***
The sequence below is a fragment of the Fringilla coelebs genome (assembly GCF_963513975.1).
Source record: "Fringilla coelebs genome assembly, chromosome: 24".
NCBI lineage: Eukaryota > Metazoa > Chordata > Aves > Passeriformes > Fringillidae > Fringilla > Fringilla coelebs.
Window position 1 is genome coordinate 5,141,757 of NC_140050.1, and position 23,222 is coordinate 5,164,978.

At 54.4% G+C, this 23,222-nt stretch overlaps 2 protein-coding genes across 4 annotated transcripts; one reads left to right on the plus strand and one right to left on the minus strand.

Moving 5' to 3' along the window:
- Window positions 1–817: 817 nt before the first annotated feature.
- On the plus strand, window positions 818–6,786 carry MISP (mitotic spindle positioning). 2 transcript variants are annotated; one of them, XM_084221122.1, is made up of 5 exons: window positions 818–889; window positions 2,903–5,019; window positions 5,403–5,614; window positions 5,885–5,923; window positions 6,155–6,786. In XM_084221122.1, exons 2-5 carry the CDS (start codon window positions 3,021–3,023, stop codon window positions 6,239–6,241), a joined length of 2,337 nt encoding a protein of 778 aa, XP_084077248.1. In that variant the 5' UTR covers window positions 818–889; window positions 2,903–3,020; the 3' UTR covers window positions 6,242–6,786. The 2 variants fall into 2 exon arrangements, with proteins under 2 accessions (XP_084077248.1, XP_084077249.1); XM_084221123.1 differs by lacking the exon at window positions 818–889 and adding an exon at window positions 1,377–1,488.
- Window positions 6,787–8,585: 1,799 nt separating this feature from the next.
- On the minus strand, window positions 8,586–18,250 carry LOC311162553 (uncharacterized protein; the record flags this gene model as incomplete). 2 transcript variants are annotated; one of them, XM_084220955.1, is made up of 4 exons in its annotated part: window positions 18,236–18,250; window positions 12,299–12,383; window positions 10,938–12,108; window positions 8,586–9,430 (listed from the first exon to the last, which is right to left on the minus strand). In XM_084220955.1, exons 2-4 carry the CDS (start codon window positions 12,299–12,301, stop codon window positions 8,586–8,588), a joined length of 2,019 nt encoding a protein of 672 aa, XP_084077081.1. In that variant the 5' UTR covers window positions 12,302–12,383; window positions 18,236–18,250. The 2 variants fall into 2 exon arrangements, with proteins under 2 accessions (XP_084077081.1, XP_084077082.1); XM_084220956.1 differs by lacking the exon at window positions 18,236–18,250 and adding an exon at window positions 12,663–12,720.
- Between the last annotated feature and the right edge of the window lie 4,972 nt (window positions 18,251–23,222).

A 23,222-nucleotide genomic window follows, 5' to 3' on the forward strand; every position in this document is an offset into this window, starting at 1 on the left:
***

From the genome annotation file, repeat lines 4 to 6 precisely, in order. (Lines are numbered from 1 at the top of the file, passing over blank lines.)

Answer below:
Window position 1 is genome coordinate 5,141,757 of NC_140050.1, and position 23,222 is coordinate 5,164,978.

At 54.4% G+C, this 23,222-nt stretch overlaps 2 protein-coding genes across 4 annotated transcripts; one reads left to right on the plus strand and one right to left on the minus strand.

Moving 5' to 3' along the window: